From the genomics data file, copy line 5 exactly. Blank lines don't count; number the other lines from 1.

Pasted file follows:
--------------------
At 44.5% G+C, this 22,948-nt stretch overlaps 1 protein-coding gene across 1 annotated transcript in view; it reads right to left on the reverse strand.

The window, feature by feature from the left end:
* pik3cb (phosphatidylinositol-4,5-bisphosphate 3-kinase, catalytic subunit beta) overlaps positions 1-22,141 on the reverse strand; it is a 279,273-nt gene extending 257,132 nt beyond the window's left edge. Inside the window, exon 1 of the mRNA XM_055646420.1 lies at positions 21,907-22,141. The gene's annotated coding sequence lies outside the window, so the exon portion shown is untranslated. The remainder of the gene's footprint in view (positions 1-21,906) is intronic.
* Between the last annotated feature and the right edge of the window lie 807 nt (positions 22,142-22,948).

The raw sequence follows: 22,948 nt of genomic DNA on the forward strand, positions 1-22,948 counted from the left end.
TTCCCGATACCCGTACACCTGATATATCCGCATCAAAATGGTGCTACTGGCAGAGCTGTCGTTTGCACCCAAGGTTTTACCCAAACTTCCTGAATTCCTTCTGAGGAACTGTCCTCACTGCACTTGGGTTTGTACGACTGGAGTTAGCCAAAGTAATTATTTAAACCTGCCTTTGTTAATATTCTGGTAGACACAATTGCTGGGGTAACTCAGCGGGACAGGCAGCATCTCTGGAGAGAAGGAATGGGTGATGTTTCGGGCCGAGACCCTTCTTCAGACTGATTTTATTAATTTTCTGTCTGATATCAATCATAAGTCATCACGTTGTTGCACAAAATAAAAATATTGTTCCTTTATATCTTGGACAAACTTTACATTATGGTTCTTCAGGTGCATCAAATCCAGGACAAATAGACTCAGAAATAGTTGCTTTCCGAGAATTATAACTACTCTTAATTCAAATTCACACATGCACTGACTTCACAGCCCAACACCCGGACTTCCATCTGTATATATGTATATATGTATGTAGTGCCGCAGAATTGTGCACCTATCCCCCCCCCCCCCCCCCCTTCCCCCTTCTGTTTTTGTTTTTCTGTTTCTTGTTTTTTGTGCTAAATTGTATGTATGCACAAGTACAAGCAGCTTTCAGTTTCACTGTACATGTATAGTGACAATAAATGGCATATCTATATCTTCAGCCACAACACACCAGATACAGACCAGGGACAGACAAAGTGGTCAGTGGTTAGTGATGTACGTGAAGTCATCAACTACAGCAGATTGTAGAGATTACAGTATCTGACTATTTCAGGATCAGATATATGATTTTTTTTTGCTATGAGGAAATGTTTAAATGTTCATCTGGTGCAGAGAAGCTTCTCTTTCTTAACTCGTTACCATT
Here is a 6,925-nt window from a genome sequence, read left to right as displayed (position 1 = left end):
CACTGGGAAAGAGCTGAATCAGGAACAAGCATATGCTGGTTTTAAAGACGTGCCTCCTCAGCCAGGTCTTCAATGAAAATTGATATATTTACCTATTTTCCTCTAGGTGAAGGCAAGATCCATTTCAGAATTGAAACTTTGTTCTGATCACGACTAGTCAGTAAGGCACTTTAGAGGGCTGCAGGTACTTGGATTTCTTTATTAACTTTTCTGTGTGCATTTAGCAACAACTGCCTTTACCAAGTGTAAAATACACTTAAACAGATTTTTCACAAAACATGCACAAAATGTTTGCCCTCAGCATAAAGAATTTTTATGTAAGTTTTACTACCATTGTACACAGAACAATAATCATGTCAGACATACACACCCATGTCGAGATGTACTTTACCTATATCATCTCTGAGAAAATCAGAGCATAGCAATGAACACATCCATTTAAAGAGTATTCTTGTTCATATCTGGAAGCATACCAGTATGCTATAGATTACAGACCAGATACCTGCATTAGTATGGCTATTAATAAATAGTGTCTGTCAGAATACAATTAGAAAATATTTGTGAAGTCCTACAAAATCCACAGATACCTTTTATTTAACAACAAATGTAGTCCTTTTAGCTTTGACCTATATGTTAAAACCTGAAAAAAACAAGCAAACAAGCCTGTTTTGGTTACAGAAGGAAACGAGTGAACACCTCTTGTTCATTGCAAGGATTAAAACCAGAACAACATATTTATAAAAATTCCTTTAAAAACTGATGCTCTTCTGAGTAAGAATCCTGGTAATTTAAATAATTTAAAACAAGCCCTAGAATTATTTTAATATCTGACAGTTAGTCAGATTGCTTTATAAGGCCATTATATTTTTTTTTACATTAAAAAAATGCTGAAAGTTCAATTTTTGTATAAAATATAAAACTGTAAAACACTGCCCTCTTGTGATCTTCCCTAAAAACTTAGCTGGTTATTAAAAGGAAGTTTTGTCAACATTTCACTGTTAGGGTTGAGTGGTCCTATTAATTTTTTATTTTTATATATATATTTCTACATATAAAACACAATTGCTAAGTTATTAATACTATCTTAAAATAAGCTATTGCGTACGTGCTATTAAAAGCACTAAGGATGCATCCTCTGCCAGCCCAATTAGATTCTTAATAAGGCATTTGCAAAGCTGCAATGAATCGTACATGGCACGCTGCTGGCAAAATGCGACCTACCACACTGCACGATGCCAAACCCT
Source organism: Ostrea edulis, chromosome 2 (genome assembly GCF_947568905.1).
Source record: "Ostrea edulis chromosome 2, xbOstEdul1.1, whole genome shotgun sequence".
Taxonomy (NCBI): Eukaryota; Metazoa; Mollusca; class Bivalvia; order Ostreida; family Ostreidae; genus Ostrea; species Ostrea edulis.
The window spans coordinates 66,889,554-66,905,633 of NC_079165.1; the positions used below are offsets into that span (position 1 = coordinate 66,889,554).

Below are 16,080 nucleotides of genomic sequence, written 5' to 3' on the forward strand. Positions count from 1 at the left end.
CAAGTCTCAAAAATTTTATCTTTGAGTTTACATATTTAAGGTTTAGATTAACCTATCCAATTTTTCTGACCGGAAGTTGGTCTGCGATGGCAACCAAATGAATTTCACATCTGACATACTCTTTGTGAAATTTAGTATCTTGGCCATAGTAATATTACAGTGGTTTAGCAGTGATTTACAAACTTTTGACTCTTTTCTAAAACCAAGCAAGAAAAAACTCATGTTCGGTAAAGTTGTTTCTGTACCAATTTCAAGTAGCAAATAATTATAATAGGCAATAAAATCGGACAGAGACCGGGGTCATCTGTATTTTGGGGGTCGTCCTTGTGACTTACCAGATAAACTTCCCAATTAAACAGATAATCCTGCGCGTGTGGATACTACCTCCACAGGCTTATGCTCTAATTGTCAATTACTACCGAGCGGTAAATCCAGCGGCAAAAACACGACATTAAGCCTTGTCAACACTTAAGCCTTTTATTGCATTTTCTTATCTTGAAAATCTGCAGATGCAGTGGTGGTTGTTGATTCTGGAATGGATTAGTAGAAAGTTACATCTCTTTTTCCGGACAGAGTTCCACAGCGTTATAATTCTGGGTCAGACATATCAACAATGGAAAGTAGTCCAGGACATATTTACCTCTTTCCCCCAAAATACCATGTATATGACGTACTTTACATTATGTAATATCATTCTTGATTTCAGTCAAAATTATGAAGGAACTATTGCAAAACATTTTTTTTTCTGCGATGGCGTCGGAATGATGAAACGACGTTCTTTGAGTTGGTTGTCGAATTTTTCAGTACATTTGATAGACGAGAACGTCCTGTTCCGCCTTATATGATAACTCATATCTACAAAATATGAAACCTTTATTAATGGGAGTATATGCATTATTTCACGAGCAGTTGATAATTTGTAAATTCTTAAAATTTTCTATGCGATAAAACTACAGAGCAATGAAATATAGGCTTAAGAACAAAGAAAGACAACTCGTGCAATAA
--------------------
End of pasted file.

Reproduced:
The raw sequence follows: 22,948 nt of genomic DNA on the forward strand, positions 1-22,948 counted from the left end.